13. upchurchmr
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    upchurchmr Senior Member

    Groper,

    Are we talking the same thing? A 4" thick cabin top (100mm)? I think you are talking about a building where people will not be walking on it.

    If you are talking about using divinycell it will take all the shear load in your cabin top, due to its better stiffness. The XPS will be essentially unloaded, if I assume correctly what the design will be. Want to show us your design?

    My only reason for questioning styrofoam as structure was to keep people from expecting 1" (25mm) of foam between two thin skins would have any significant structure value. Divinycell clearly is completely different and clearly a useful structural element of a design.
     
  14. tom28571
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    tom28571 Senior Member

    I think we are all understanding the issues, if stating them a little differently. I used the small laminated wood beams inside to avoid subjecting the styrofoam to high sheer loads from walking on the structure. The internal beams also prevent skin/foam separation from whatever source. I do not think the local compressive loads are a problem with the ply skins preventing point loading.
     

  15. rasorinc
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    rasorinc Senior Member

    I cannot post a picture. New computer and printer in my future. For the Cabin area:
    Wall studs are 1"1/4 x 1"1/4 with a single top plate of the same size gluded and screwed.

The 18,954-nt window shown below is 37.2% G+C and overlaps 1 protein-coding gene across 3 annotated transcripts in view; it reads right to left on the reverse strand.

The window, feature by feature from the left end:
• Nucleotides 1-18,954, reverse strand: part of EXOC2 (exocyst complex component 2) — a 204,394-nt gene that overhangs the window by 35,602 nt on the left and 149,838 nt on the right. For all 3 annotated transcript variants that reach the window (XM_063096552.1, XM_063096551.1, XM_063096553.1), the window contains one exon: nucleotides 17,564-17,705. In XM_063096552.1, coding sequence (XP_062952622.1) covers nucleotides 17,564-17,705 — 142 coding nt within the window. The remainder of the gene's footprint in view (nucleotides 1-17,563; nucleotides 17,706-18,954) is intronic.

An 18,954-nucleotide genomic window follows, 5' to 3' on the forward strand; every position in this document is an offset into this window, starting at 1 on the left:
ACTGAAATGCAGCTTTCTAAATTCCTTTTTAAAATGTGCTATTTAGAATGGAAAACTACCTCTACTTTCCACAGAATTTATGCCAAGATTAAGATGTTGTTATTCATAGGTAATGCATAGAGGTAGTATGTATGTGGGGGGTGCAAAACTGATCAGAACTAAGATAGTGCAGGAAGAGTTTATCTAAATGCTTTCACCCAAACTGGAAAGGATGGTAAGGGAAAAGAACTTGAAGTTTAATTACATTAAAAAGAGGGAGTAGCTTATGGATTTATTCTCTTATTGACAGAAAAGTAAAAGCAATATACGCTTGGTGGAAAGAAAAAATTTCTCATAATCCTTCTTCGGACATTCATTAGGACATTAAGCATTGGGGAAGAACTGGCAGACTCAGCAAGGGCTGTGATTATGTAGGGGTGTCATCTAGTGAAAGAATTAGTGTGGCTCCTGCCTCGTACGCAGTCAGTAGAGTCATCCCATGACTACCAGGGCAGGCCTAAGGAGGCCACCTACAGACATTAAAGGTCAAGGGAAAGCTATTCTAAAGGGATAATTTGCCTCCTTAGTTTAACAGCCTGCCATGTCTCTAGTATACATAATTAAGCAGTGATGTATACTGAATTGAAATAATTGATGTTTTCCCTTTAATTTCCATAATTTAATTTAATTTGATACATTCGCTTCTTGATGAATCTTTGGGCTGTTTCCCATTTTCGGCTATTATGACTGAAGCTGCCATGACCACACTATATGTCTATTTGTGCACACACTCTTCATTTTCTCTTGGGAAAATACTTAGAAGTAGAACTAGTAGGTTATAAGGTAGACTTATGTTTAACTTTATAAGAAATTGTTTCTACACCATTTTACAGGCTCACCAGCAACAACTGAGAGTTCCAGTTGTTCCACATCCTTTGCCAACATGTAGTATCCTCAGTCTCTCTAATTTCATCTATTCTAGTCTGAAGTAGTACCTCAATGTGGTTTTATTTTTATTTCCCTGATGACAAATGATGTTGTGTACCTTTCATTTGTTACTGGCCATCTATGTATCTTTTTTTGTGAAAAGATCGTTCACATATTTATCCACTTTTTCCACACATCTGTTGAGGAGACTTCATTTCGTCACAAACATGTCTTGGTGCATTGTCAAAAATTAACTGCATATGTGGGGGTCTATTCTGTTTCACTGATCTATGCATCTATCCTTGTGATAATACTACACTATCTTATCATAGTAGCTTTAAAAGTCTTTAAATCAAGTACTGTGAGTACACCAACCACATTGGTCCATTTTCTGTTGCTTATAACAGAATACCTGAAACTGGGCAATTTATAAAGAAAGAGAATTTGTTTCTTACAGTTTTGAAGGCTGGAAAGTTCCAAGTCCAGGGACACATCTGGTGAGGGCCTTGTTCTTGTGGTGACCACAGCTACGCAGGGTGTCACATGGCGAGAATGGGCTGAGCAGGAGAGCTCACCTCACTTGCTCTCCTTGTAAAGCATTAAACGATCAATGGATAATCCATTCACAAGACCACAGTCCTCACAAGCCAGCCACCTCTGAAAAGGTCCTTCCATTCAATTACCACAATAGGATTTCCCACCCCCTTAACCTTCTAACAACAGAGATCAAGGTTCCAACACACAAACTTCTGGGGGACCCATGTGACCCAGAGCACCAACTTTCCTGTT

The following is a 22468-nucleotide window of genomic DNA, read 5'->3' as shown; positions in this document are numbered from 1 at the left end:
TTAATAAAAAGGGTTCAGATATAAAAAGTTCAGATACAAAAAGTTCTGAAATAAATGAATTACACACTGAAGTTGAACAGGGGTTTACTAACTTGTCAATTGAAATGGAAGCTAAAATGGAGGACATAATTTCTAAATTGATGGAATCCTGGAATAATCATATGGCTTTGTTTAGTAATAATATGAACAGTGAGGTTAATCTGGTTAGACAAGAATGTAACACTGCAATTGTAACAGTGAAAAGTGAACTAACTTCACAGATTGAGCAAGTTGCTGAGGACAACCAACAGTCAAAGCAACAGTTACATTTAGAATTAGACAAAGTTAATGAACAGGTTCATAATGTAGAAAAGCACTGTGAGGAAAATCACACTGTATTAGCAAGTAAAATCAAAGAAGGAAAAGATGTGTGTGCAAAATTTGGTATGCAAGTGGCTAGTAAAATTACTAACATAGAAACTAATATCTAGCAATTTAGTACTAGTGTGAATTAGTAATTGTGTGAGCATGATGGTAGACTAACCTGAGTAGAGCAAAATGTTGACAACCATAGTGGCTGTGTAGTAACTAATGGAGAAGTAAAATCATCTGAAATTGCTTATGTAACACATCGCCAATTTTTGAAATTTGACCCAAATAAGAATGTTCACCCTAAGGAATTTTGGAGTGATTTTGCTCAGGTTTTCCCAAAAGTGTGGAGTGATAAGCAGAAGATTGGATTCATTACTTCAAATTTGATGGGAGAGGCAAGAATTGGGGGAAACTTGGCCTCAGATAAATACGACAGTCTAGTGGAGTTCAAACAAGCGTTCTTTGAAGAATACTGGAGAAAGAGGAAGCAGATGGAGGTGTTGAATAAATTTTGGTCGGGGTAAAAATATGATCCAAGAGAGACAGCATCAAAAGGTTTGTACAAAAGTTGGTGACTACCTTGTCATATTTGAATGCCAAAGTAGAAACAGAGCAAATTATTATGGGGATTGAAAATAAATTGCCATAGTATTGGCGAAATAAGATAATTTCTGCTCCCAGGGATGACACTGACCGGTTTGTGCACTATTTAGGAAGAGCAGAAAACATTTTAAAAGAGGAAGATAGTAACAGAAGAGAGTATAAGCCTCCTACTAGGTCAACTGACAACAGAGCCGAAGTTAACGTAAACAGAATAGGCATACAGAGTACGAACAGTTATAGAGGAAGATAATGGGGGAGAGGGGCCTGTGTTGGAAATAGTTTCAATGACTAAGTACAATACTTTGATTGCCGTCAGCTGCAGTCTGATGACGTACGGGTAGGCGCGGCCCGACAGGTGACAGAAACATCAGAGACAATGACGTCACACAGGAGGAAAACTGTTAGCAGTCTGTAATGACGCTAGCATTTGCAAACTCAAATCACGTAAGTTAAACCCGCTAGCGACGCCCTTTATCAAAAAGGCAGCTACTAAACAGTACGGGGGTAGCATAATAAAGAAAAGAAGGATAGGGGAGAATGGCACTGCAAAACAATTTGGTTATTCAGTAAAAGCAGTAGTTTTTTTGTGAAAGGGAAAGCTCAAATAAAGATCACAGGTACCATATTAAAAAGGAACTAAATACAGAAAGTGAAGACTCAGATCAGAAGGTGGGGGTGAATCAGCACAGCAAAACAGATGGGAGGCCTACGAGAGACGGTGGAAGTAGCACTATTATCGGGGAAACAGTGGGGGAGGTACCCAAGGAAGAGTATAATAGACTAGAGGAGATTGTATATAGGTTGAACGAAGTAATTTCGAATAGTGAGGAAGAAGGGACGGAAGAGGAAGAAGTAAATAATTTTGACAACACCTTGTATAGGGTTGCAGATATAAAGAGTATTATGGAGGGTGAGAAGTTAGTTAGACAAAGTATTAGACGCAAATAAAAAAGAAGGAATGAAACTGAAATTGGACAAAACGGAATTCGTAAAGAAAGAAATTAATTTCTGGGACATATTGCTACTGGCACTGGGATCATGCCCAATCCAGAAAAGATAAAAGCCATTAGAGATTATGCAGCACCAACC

Rafters will rest on top of plate. Rafters are 1"1/4 x 1"3/4 spaced either 12" OC or 16" OC. A second side plate will be added to the inside pushed up to the bottom of rafter and screwed and glued. I will then install outside plywood up to the top surface of the rafter. This will be 3/8". An outside wall header will then be installed over the plywood, studs, and plate 1"1/4 x 3"1/4. This will end flush with the top of the rafter and be sanded to continue the crown and will serve as a small overhang. Roof plywood will then be installed on top
    either 1/4" or 3/8" flush to the outside edge of the exterior wall header. Roof and exterior wall header will be fiberglassed for water proofing. This will give me room in the rafter area for wiring and 1.5" of insulation. Then some sort of thin panaling to finish off the inside ceiling. I hope I'm clear here. After reading all comments to date this may still be the easiest, cheapest and lightest way to go. Stan